Darning sampler 1892 even weave darn front

An even weave darn. The irregularity suggests this might have been the first proper darn made on the sampler

Darning sampler 1892 even weave darn back

The back shows whip stitched edges, loops to allow for shrinkage, and also a decorative hem

Colours and materials for repair change through the centuries according to fashion. These practice darns were usually done in coloured threads on a plain white or unbleached ground, so that it was easy to see what you were doing, but also allowing the teacher to spot any mistakes more readily. Old darning samplers often used fine silks, linen or cotton threads on a linen or cotton ground. Less common was the use of wool, although it became more popular when the ‘Berlin wools’ came into fashion for needlepoint. Older darning samplers were often executed with very fine threads, and the holes repaired were rather large and therefore presented a real challenge. The threads used are slowly getting a bit less fine, and likewise the fabric used became coarser throughout the centuries; the variety of techniques seemed to go down as well. Old darning samplers included complex repairs at the edge of the fabric, and the most difficult of all was the darning of a corner. A length of ribbon or tape was used as a corner edge, which was sometimes removed after the darn was completed. Later darning samplers don’t show these complicated repairs, and also the size of the holes to be darned became smaller. This could be due to a number of reasons, but one of them is that for larger holes and corners a sewn-in patch is a much stronger repair than a hand-sewn darn could ever be.

Darning sampler 1892 bird's eye darn front

A bird’s eye darn in two colours

Darning sampler 1892 bird's eye darn back

The bird’s eye darn looks just as neat at the back

My darning sampler seems to be typical of its time: no complex edge or corner darns, and none of the holes are larger than 3x3cm. For whatever reason, this one was left unfinished. One darn in the lower left corner only has the warp threads darned in in a herringbone pattern, and there also the start of repairing a diagonal slash. This repair was complicated, as the edges of the slash are on the diagonal, so liable to stretch out. This darning sampler would’ve been worked on over a good few months. Girls would usually have darning lessons a few hours a week, and it took them about a year to complete a sampler. I will never know why my darning sampler was never finished, but the research in the books I have show that often girls either couldn’t afford the fees, or were not able to attend classes due to other duties taking higher priority. In the country side for instance, there were no lessons during harvest time as everybody, young and old, had to help bring in the harvest.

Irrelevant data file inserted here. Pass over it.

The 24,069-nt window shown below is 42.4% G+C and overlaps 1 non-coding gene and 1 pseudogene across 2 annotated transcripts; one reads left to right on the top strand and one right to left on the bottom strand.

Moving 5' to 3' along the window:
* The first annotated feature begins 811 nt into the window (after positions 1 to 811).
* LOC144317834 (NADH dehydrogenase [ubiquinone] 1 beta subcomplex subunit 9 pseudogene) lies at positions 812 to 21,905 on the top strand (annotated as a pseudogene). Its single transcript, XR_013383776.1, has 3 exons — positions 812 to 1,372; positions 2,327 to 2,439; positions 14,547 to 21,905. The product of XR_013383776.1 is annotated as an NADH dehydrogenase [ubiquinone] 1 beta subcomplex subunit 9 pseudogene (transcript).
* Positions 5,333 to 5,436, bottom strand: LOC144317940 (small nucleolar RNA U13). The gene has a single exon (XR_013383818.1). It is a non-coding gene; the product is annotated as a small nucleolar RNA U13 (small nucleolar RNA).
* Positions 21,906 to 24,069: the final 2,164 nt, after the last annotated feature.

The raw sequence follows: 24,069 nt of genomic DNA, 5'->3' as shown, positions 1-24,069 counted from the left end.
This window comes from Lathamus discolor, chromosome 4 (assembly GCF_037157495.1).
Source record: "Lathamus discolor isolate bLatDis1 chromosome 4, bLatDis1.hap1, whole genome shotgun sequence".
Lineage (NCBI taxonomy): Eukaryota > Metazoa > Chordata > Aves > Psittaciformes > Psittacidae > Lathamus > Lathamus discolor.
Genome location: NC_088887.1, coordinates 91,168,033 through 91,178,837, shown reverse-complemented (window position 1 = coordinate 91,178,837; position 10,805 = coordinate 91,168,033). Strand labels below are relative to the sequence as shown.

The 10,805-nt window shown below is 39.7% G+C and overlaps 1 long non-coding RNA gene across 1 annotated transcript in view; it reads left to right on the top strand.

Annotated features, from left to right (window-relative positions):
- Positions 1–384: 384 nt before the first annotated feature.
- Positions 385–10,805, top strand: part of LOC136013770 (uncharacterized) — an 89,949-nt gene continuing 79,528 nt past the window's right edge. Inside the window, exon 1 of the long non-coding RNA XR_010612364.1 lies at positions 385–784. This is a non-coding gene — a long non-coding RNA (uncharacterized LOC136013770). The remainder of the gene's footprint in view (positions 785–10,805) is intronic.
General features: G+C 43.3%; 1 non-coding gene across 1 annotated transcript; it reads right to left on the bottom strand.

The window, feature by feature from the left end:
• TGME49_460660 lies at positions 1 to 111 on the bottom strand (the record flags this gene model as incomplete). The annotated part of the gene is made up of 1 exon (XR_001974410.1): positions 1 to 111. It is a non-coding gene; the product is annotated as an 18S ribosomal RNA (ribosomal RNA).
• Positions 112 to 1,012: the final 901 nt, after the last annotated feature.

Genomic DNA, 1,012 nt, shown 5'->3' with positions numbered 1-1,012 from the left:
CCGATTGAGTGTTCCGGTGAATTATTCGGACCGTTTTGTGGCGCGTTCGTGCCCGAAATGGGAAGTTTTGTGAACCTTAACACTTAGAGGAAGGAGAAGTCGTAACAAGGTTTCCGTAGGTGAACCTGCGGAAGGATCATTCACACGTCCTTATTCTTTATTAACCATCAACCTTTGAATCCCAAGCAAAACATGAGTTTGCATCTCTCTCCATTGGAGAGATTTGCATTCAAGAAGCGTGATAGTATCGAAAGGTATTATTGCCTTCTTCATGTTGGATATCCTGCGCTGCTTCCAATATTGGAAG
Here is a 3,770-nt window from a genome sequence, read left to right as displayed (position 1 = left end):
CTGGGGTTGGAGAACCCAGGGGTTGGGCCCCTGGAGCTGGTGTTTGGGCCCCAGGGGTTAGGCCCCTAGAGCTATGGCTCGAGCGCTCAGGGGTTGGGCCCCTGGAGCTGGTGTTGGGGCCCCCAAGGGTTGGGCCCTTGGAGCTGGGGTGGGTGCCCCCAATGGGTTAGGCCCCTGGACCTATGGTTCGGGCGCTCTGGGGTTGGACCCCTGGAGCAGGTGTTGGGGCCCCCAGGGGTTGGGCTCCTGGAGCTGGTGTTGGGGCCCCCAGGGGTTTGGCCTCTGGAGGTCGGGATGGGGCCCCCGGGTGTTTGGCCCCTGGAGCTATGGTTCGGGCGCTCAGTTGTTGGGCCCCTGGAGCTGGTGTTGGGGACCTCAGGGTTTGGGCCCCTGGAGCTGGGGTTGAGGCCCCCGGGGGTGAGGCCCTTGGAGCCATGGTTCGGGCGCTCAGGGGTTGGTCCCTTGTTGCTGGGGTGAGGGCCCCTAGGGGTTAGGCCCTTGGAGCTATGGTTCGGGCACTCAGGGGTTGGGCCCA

Darning sampler 1892 unfinished darn

 

The start of a herringbone darn, shown on the back

Darning sampler 1892 diagonal slash darn front

The vertical threads were already completed on this diagonal slash, and the horizontal threads were just started

Darning sampler 1892 diagonal slash darn back

The diagonal slash darn is the only one that shows a knot

The mystery remains, and that is part of the beauty of it. Even if I don’t know a thing about who made this sampler or why it was never completed, it represents an important part of young women’s social history, and will provide me with food for thought and inspiration for years to come.

Darning sampler 1892 back

The back of the darning sampler shows neat finishes

Short bibliography (apologies to non-Dutch readers, but all these books are in Dutch):

Kipp, A; Schipper-van Lottum, MGA; Van der Vlerk, L. Nuttig en Fraai; Zuidhollandse merk- en stoplappen. Becht, Haarlem, 1987.

Schipper-van Lottum, MGA. Merk- en Stoplappen; schoolwerk van Amsterdamse meisjes uit vier eeuwen. Second print, Wereldbibliotheek, Amsterdam, 1980

Schipper-van Lottum, MGA. Stop- en borduurlappen; geschiedenis en techniek. Becht, Haarlem, 1987.

Smith-Sanders, B. Merk- en Stoplappen uit het Burgerweeshuis Amsterdam. Venlo, 2013.

Read Full Post »

%d bloggers like this: